Marrying Experience & Theology: A Response to Strange FireSaturday, October 19, 2013
The Gospel is a Marriage of Theology and Experience
Thankfully that is changing. Among movements like Newfrontiers, Acts 29, Sovereign Grace Ministries, and lesser-known groups such as the Association of Charismatic Reformed Churches and the Global Fellowship of the Reformed Charismatics. In these and similar groups there is a return to the healthy and imperative respect Scripture deserves. I prefer to recognize it by more biblical terms like “Word” and “Spirit”.
Consider the “Word” first, referring to the Word of God. No text is a wax nose to be fashioned according to ourpersonal experiences. "Authorial Intent"in any and every text is important. What God said through His writers needs to be interpreted correctly in light of when He said it, why He said it, where He said it, how He said it, and to whom He said it. This is why Bible study is so crucial.
But the fact that it doesn't come so easy seems to account for why so few Christians engage in it. For many there are just too many gaps (cultural, historical, social, language, etc.) to bridge to get to the meaning of a text. As a result, the Bible is not fully appreciated by those who live by experience.
Cessationism’s quest for complete objectivity in Bible study is really a myth, because unfortunatelythis leaves absolutely no room whatsoever for the role experiences play. It is unavoidable that a Christian will always bring his or her experiences to their Bible study…every single time. Cessationists have an inward revolt on this point. And it’s ironic since both cessationists and continuationists agree that all experiences are used by God's sovereign providence for our good and His glory. It is very remarkable then – and humorously so - that so few cessationists give so little credence or attention to experiences that are just as much under God's design and control as the Scriptures!
…largely through experience, however.
I have found that experience is the place where God works out my theology in real life. At present I believe the gospel is that equilibrium. It is the place where experience and theology marry and get along with each other. It is the home where both of these "spouses" help mature and encourage one another and live in harmony.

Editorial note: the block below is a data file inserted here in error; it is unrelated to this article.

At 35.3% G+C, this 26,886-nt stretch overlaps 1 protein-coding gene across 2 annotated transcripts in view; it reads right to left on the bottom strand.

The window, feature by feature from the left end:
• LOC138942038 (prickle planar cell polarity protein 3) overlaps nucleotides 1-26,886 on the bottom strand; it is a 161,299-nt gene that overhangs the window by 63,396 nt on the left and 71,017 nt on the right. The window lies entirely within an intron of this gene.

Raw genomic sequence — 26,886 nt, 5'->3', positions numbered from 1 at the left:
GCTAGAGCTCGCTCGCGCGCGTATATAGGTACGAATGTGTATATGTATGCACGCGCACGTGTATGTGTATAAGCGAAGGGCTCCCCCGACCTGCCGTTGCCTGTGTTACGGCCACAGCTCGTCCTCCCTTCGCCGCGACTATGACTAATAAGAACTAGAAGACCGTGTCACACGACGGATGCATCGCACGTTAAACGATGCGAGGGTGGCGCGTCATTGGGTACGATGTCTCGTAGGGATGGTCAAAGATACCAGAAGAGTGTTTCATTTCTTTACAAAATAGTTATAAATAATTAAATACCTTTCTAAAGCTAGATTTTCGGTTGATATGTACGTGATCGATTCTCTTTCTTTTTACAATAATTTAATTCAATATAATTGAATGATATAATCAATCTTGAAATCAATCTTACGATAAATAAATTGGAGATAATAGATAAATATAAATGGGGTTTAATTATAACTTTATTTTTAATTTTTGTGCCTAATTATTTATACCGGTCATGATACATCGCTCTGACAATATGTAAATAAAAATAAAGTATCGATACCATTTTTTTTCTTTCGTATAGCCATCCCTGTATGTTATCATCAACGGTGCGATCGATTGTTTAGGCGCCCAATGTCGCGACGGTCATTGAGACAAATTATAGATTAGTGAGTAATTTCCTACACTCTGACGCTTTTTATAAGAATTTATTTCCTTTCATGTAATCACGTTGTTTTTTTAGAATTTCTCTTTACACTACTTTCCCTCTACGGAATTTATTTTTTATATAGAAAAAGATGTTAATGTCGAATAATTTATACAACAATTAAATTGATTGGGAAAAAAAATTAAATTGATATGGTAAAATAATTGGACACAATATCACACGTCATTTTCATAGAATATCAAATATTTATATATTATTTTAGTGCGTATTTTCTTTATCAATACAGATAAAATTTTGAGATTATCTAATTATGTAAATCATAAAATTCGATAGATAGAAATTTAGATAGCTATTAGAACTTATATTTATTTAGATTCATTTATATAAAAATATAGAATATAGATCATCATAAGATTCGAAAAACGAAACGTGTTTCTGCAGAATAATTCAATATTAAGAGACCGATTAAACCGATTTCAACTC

Sure there will be family fights, quarrels, disagreements, and "issues" each will have with the other. But until we face the fact that they are married and should be married, we will be treating each like they are divorced tax collectors, prostitutes, and sinners who have apostasized from the family of God. On a personal level, I’ve experienced great sadness as once-close friends and associations have distanced themselves from me due to my shift. And here’s my plea.
Almost always, in light of my theological, mostly reformed, and intellectual-based upbringing and training, I've picked a fight with experience. Yet, if any man arbitrarily intruded into my home, took a side with me on an issue where there were no "sides" and starting picking a fight with my wife, I'd be liable to do something unchristian to him!
So here’s the “million dollar” question: Why do we tolerate it then, in this house where theology and experience long to be happily married to each other? What would life be like if the nosy neighbors would just keep to their own business!?
As lost people we had once had onlyone view of the Bible.
Like me, if you grew up “in church,” we may have carried our Bibles with us when our parents made us go. Or we have may have carried it with us so we wouldn't stand out like a sore thumb as everybody else was carrying theirs in the building.
But the long and short of it is that lost people don't like God's Word. It's not that they don't want to read it. It’s just irrelevant to them. It's boring! It carries no interest for them whatsoever.
So experience rushed headlong into my "theology" and tackled it! And then married it. Now look at it from the other perspective.
And though he wasn’t on my musical radar, Joe Cocker’s words were always at the center of it, when he sang, “All I know is the way I feel, and if it’s real I’m gonna keep it alive!” Songs like these still have a residue left on my brain because they appeal to my life before Christ. It’s experience and subjectivism plain and simple.